Open Primaries believes that no American should be required to join a political party to exercise their right to vote.
Thanks for your help!
Thank you for supporting H.R. 2655, U.S. Congressman John Delaney's Open Our Democracy Act.
At a time when 42% of Americans are independents, no American should be required to join a political party to exercise their right to vote. Elections should belong to the people, not the parties. Help us open our democracy!
Here's what you can do to help us out:
Ask your family and friends to contact their representatives
Download a one pager about the bill to share with family and friends
Download and print an Open Primaries promotional sign to use at house parties or hand out at community events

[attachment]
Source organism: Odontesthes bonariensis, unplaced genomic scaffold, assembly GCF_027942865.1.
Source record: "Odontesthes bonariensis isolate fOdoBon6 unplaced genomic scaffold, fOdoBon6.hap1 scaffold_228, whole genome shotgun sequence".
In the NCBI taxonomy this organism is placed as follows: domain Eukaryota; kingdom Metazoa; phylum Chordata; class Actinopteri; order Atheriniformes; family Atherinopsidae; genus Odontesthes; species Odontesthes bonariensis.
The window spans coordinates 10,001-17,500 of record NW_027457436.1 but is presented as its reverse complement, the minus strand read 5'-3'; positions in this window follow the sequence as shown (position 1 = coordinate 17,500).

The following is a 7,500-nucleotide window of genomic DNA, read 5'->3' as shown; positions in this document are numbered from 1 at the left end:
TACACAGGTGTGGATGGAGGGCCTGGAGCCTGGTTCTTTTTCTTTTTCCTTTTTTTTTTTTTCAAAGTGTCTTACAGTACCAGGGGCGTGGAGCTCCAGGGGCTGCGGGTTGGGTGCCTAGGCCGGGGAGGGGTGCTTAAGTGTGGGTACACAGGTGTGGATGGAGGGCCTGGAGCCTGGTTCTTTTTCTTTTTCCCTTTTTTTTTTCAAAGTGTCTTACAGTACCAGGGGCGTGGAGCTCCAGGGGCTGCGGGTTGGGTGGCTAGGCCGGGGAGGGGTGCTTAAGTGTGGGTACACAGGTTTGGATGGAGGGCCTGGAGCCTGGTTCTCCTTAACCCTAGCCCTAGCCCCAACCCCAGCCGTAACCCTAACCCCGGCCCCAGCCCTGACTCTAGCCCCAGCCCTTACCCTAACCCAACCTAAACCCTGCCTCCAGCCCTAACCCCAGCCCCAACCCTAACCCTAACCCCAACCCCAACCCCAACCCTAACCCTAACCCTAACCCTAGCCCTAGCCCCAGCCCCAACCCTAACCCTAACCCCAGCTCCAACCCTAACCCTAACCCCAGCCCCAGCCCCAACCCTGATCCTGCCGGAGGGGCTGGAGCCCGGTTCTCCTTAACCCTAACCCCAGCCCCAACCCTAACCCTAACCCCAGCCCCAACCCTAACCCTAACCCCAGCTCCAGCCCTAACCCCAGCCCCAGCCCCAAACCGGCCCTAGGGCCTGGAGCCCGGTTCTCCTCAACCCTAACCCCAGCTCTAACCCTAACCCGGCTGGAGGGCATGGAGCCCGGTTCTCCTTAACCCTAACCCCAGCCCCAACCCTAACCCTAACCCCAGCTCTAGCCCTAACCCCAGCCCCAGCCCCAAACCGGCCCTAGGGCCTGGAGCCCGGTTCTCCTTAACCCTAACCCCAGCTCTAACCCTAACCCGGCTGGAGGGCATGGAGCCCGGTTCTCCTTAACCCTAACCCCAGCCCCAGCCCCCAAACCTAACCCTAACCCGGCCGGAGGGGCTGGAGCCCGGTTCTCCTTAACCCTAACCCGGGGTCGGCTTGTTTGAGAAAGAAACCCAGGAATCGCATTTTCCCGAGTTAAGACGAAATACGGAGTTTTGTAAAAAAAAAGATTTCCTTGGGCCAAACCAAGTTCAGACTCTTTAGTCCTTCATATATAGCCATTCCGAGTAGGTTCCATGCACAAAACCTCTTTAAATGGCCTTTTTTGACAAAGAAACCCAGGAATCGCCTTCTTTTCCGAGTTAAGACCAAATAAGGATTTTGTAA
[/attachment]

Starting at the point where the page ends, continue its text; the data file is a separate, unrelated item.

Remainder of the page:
SACRAMENTO — California’s political system has long been the focus of tinkerers who want to make it more responsive to the voters. This fixation goes back at least to the Progressive Era, when Gov. Hiram Johnson helped usher in reforms that are still the subject of debate today — the initiative, recall and referendum.
The goal, of course, was to give the voting public — rather than special interests and party bosses — a greater say in how the state is governed.
One of the more significant recent California electoral reforms to attempt this is the “top two” primary, which was approved by voters (Proposition 14) in 2010 and first implemented in a 2011 special election. Previously, for most races the parties nominated their candidates in a primary election, and then the winners — Democrat, Republican, Libertarian, etc. — would face off against each other in the November general election.
FOR IMMEDIATE RELEASEAugust 4, 2015CONTACTKellie RyanCommunications Director(646) 205-0293
Groundbreaking Report Released on the Transformative Effects of Primary Reform
Open Primaries Details the Early Successes from California’s Adoption of a Top Two Nonpartisan Primary